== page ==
On Friday, I stood on the side of Hixson Pike with a few volunteers waving at cars traveling to work. From 7-8:30 a.m. we must have seen 2,000 cars. Maybe more.
As a candidate, 90 minutes without distractions is rare. And welcomed. Those 2,000 passing cars were driven by the people who are the fabric of our community. Watching them pass was a joy. Some drove Honda Civics and some drove F-150s. A couple of ladies were still putting their makeup on. A lot of them honked and a few shared an emphatic thumbs down. But they are all people with a unique story, and a perspective shaped from that story.
The political lesson is that they didn’t all drive red cars or blue cars. They didn’t all have an Obama sticker or a NRA sticker. I’m sure they weren’t on their way to work to argue politics. Odds are one of the only things most of them have in common is that they have lost faith in both political parties in our country.
Those in politics operate in a bubble. A world defined by often punitive party lines and narrow ideological thinking. It creates an unhealthy divide between the real world and the political class. Having grown up around politics, I’m aware of the bubble and mostly immune to it.
That’s why I’m the only primary Congressional candidate in the country who won’t back down from my belief that we’ve got to work together, Republicans and Democrats, to fix our very dysfunctional government. Because of that, I’ve been accused of being a RINO (Republican in name only) or worse. But that’s absurd. I’m for less government at the federal level, I think Obamacare needs to be replaced, I advocate the FairTax plan and I’m conservative on social issues.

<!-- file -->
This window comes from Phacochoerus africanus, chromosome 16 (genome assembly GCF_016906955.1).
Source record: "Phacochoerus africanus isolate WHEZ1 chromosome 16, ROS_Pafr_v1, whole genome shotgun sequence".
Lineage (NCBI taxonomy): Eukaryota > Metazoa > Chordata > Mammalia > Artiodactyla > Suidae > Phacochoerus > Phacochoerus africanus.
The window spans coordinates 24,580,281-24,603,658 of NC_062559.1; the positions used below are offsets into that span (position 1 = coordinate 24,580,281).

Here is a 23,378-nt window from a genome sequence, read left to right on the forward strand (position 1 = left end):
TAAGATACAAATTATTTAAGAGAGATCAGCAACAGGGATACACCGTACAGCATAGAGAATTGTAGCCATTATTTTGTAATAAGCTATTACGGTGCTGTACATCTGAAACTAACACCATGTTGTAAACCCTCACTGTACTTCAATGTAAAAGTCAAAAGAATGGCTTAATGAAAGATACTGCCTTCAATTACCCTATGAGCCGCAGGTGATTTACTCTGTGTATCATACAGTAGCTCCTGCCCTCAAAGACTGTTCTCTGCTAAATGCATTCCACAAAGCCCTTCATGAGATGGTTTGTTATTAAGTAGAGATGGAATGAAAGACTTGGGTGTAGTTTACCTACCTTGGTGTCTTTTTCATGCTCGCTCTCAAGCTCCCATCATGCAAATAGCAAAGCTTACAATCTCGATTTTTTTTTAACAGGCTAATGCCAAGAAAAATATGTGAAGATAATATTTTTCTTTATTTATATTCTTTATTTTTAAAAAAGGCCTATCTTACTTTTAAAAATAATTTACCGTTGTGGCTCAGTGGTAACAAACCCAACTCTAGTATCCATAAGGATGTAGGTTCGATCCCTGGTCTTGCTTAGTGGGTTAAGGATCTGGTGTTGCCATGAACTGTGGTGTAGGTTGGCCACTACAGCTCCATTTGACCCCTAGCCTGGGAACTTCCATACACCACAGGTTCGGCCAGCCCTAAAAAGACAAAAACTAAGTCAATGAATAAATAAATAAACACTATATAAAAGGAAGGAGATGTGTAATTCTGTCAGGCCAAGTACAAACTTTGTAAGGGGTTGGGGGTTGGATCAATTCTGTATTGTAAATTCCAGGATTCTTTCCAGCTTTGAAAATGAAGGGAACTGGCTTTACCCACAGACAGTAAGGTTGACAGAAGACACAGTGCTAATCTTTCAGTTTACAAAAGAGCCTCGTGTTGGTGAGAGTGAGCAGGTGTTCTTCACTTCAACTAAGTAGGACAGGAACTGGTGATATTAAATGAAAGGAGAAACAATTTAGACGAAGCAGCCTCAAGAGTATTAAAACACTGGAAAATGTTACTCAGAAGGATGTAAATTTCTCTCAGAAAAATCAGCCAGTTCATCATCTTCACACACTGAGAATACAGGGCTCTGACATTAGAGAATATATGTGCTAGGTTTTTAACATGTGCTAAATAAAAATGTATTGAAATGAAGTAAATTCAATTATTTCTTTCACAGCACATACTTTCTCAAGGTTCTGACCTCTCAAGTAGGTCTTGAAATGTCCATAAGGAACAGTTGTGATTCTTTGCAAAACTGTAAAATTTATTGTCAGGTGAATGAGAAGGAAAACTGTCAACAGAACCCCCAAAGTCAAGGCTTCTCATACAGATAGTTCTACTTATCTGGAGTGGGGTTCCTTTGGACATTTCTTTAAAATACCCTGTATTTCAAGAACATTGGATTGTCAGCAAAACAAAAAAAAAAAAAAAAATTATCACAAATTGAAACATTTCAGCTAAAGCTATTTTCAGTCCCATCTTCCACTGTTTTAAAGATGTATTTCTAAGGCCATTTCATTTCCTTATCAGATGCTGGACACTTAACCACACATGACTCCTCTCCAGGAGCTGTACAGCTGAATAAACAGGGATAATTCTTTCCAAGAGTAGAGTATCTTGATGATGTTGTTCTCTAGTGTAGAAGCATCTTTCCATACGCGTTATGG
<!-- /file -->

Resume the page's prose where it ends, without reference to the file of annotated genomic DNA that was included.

Kentucky Senator Rand Paul, a TEA Party hero, has recently forged a productive legislative partnership with New Jersey Senator Cory Booker, a young progressive Democrat. Are Rand Paul’s conservative credentials now weak because he seeks to work across the aisle on issues such as prison reform? Of course not. Much like our own Senator Bob Corker, Paul is simply proving that he doesn’t want to waste his time in Washington mired in a finger pointing contest.
That sophomoric finger pointing in our nation’s capital is what drove me to make a second run for Congress at 27 years old. As recently as last week, House Republicans continue to redefine immaturity by their inability to work with each other, let alone the minority party. For those still holding my age against me, please look no further than the embarrassing behavior of our very “seasoned” Congress. Next, please come and visit Lamp Post Group where many of us in our twenties quite ably run growing companies that will put Chattanooga on the map for a generation to come.
I cringe at the thought that Thursday’s primary will be a referendum on the age of a candidate. Or a candidate’s father. Or anything equally irrelevant.
Our nation’s Congress, a proud institution, is at its lowest point in history. Our congressman is one of its least productive members. Worse yet, the entire basis of his re-election campaign are negative attacks that nearly every media outlet in Tennessee has deemed “dishonest.“
He has brought the finger pointing of Washington back home. Because his four years in office have been underwhelming, he has chosen to run against me rather than run for anything.
On Thursday, I am hopeful for a referendum on the status quo in Washington. A referendum on negative politics. And a referendum on one’s ability to work alongside those with whom you disagree for the benefit of this awesome country.
I would be honored to have your vote in the Republican primary.